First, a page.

Brian Molefe, chief executive officer of Eskom Holdings SOC Ltd., speaks at the headquarters of Eskom Holdings SOC Ltd. at Megawatt Park in Johannesburg, South Africa. Photographer: Waldo Swiegers/Bloomberg

Molefe then lashed out against the country’s largest asset manager, Futuregrowth, for its decision to stop financing coal. Futuregrowth appears to have since been silenced by Molefe’s bombardment of scathing personal attacks against its CIO Andrew Canter. At a Parliamentary Select Committee hearing last week, Molefe made derogatory comments about Canter.

Eskom should be concerned about its tarnished credit ratings, particularly after rating’s agency Moody’s responses. But there is a bigger concern for Eskom; the utility’s direct and central role in the provision of electricity could be rolled back. Moreover, it relates to a broader crisis that utilities are facing throughout the world.

As the case of the Europe starkly demonstrates, the age of the utility might be coming to an end unless they are willing to change. With renewables coming in to vogue, more off grid and community controlled options are available which eschew the job of the utility to produce, manage, and distribute electricity. Community cooperatives are producing electricity for themselves and often selling the additional amounts to municipalities. Middle class folks put up a solar PV and sell back the extra electricity to the grid. In other words, our conventional understanding of the role of the utility as the provider of electricity is changing.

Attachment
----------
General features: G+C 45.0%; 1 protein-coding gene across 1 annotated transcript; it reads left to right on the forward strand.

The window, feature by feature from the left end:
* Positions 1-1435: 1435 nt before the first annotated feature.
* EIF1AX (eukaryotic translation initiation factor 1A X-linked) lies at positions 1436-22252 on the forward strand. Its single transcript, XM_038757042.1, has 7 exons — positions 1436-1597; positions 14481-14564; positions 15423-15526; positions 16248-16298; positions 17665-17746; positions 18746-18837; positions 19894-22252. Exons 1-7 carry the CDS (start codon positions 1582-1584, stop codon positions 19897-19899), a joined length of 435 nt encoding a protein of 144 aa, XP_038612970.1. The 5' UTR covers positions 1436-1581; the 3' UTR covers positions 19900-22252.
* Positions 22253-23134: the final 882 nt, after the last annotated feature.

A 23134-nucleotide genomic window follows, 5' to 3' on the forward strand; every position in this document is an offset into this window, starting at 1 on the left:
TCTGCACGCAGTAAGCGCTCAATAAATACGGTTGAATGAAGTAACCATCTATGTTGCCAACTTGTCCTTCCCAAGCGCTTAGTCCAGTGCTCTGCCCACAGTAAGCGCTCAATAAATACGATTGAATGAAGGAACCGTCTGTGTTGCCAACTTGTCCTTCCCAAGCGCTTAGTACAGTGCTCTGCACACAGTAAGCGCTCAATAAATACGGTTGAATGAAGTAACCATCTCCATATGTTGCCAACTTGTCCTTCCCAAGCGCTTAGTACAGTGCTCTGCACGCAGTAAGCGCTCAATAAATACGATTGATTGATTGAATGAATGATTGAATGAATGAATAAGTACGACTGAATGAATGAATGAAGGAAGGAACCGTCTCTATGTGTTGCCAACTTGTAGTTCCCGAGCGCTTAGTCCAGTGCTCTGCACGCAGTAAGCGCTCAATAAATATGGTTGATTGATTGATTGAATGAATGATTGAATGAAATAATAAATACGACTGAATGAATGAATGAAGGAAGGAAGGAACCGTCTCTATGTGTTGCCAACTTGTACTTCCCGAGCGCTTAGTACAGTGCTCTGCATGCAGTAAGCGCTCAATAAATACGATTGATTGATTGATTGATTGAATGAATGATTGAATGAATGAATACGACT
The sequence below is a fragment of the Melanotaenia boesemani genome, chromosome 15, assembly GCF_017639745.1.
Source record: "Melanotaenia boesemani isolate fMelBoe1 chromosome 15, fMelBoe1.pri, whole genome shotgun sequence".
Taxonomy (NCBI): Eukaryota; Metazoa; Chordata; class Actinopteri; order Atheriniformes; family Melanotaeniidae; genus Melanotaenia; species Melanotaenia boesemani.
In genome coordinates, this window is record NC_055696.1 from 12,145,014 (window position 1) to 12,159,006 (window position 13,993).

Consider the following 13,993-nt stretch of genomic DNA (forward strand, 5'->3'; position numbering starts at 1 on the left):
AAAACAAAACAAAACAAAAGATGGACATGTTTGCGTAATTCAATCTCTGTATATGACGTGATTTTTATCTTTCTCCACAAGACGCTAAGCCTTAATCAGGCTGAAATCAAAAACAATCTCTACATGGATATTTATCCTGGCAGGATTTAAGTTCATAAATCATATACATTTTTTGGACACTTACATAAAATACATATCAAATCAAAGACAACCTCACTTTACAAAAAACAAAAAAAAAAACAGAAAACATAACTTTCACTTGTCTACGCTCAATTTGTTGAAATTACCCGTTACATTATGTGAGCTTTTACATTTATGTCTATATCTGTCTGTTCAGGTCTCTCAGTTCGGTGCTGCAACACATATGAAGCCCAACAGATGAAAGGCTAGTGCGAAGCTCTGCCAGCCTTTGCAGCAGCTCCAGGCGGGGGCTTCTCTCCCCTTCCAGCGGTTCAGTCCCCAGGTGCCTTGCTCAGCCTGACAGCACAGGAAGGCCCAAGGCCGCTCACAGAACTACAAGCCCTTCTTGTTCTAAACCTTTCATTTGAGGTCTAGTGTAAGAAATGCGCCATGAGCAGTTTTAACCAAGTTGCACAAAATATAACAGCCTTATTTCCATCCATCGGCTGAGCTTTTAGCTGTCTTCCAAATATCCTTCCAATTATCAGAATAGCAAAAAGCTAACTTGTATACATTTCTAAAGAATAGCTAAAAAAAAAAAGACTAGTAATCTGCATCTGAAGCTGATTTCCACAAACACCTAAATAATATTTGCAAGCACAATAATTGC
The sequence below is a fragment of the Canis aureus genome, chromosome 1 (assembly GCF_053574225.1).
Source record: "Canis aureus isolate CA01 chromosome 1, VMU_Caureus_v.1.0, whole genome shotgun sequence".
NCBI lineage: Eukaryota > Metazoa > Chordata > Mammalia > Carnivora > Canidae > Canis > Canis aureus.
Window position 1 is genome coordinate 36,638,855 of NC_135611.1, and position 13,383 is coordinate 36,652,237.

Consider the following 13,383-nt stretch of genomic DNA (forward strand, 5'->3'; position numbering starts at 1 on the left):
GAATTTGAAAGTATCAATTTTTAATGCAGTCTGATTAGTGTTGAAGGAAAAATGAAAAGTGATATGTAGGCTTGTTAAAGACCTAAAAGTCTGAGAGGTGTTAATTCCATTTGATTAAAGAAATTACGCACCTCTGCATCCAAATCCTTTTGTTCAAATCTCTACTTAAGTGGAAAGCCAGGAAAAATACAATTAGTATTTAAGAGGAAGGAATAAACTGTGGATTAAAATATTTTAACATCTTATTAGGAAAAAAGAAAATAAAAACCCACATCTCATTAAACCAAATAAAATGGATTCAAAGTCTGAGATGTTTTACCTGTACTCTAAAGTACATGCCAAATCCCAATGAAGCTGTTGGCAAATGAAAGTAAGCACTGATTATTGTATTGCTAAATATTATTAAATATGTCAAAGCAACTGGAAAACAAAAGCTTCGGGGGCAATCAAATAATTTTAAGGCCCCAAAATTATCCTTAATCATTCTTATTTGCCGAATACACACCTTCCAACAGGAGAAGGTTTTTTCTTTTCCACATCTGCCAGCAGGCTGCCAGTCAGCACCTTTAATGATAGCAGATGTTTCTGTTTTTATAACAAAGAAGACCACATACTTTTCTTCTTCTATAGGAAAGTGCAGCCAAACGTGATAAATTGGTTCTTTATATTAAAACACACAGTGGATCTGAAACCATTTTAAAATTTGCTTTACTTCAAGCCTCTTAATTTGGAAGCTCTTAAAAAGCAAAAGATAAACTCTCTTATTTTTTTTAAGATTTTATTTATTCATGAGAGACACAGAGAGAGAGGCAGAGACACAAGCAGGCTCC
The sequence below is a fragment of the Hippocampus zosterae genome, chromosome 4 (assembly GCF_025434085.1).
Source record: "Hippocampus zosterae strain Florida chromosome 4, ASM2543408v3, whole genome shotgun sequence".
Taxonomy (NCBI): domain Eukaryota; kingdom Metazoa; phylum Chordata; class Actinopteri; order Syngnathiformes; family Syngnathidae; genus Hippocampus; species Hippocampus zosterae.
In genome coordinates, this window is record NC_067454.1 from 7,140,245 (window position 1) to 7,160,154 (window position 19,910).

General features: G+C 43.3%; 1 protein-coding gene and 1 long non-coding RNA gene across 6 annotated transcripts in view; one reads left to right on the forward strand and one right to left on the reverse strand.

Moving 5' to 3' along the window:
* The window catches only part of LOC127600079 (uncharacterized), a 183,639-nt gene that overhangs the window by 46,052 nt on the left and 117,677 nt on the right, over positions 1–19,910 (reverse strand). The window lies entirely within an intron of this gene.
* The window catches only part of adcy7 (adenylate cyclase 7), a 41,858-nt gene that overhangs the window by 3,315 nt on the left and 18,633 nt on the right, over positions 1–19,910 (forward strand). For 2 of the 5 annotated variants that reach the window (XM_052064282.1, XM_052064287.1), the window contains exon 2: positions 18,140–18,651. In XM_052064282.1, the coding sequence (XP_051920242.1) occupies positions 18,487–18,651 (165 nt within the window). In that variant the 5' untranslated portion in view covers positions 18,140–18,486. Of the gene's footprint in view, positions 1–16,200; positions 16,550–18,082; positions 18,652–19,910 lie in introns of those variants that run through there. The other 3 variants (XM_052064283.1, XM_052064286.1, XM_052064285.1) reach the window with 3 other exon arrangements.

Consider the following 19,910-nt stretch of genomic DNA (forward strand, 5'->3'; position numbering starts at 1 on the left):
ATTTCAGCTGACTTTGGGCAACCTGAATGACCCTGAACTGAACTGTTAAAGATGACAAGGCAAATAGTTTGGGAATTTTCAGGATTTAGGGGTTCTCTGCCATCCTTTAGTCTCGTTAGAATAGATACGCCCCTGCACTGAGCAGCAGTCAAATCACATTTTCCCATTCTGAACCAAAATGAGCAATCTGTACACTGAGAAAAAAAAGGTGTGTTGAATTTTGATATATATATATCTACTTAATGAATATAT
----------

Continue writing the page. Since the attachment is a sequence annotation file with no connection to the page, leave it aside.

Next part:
When South Africa hit the power outrage crisis last year, the middle class and small to medium size businesses were forced to think about buying expensive (and unsubsidised) solar panels; they wanted to be insulated from the risks posed by loadshedding. It was between this option or relying on expensive diesel generators to power up.